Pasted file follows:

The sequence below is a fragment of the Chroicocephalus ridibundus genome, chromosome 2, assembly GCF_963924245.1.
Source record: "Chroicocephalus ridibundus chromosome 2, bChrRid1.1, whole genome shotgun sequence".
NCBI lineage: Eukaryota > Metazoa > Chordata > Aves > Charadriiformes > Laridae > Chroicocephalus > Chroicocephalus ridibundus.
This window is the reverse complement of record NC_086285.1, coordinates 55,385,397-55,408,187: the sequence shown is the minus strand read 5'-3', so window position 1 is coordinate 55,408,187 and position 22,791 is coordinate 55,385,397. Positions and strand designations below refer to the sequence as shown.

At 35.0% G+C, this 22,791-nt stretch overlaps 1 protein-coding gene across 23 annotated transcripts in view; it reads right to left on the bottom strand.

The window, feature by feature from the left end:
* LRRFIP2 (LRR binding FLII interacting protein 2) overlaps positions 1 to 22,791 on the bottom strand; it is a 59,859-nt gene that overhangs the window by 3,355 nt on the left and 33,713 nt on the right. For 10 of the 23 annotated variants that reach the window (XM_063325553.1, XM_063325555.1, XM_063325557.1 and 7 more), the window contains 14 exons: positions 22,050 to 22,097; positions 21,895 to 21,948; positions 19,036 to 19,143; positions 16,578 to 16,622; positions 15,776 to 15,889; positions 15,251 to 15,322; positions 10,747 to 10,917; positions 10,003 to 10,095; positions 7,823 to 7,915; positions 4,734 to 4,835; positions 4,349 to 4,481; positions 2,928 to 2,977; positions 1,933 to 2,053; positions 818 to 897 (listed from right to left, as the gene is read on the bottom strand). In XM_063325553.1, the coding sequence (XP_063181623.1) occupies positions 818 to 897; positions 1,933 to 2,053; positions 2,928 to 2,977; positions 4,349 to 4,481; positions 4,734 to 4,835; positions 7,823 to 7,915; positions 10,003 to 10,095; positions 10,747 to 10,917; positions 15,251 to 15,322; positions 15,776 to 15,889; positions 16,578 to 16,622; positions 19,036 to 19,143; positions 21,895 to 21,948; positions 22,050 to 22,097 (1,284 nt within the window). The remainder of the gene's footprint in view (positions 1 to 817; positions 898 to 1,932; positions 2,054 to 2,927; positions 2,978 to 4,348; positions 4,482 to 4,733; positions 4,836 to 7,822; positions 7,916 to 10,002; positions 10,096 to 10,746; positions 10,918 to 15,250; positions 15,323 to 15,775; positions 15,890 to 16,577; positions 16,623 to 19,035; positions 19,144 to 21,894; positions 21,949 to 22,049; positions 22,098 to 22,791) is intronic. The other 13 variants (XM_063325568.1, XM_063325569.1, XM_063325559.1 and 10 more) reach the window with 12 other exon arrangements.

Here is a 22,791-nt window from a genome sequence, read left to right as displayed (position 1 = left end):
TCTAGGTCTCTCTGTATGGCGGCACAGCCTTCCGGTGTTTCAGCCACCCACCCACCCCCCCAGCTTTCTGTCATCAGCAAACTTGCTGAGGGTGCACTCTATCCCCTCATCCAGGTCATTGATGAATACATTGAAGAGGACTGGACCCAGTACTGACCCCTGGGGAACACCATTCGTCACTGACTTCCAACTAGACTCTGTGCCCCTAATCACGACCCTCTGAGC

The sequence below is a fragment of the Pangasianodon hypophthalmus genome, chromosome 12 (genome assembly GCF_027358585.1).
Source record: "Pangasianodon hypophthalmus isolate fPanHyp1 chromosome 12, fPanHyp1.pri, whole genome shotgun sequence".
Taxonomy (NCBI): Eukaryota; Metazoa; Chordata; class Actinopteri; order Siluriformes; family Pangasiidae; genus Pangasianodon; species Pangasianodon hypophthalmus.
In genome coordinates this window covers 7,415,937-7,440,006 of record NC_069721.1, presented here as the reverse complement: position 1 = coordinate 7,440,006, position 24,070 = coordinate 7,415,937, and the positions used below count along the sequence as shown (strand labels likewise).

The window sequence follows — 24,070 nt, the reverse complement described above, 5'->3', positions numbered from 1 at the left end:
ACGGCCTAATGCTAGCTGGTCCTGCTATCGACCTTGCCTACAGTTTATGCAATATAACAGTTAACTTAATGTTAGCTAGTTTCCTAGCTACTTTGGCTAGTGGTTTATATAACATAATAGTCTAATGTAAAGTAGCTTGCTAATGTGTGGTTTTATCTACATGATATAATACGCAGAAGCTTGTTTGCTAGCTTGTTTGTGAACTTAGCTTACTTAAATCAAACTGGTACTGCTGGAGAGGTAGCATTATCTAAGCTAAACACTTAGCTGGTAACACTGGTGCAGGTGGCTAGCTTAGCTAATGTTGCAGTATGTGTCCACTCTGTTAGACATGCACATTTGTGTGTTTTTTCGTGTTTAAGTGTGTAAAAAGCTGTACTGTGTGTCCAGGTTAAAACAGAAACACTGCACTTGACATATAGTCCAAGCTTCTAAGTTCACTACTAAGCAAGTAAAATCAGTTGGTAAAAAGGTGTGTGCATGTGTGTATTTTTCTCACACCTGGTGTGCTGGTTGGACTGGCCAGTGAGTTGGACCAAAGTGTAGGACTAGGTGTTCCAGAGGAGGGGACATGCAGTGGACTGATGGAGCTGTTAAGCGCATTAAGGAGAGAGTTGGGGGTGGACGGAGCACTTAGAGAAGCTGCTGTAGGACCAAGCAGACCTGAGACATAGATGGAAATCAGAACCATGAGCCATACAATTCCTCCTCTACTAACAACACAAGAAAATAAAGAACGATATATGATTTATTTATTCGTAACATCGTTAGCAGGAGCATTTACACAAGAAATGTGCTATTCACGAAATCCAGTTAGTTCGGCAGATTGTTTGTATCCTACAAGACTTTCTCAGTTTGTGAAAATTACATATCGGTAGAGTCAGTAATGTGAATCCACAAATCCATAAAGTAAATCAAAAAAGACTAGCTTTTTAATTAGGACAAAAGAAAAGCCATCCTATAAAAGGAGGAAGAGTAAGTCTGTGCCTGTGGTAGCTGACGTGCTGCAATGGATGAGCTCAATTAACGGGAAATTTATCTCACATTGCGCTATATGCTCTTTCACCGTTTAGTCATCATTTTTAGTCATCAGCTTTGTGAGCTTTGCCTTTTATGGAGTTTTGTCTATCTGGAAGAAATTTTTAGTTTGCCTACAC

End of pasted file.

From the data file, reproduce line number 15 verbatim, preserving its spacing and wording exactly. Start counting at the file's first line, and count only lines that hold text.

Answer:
ACGGCCTAATGCTAGCTGGTCCTGCTATCGACCTTGCCTACAGTTTATGCAATATAACAGTTAACTTAATGTTAGCTAGTTTCCTAGCTACTTTGGCTAGTGGTTTATATAACATAATAGTCTAATGTAAAGTAGCTTGCTAATGTGTGGTTTTATCTACATGATATAATACGCAGAAGCTTGTTTGCTAGCTTGTTTGTGAACTTAGCTTACTTAAATCAAACTGGTACTGCTGGAGAGGTAGCATTATCTAAGCTAAACACTTAGCTGGTAACACTGGTGCAGGTGGCTAGCTTAGCTAATGTTGCAGTATGTGTCCACTCTGTTAGACATGCACATTTGTGTGTTTTTTCGTGTTTAAGTGTGTAAAAAGCTGTACTGTGTGTCCAGGTTAAAACAGAAACACTGCACTTGACATATAGTCCAAGCTTCTAAGTTCACTACTAAGCAAGTAAAATCAGTTGGTAAAAAGGTGTGTGCATGTGTGTATTTTTCTCACACCTGGTGTGCTGGTTGGACTGGCCAGTGAGTTGGACCAAAGTGTAGGACTAGGTGTTCCAGAGGAGGGGACATGCAGTGGACTGATGGAGCTGTTAAGCGCATTAAGGAGAGAGTTGGGGGTGGACGGAGCACTTAGAGAAGCTGCTGTAGGACCAAGCAGACCTGAGACATAGATGGAAATCAGAACCATGAGCCATACAATTCCTCCTCTACTAACAACACAAGAAAATAAAGAACGATATATGATTTATTTATTCGTAACATCGTTAGCAGGAGCATTTACACAAGAAATGTGCTATTCACGAAATCCAGTTAGTTCGGCAGATTGTTTGTATCCTACAAGACTTTCTCAGTTTGTGAAAATTACATATCGGTAGAGTCAGTAATGTGAATCCACAAATCCATAAAGTAAATCAAAAAAGACTAGCTTTTTAATTAGGACAAAAGAAAAGCCATCCTATAAAAGGAGGAAGAGTAAGTCTGTGCCTGTGGTAGCTGACGTGCTGCAATGGATGAGCTCAATTAACGGGAAATTTATCTCACATTGCGCTATATGCTCTTTCACCGTTTAGTCATCATTTTTAGTCATCAGCTTTGTGAGCTTTGCCTTTTATGGAGTTTTGTCTATCTGGAAGAAATTTTTAGTTTGCCTACAC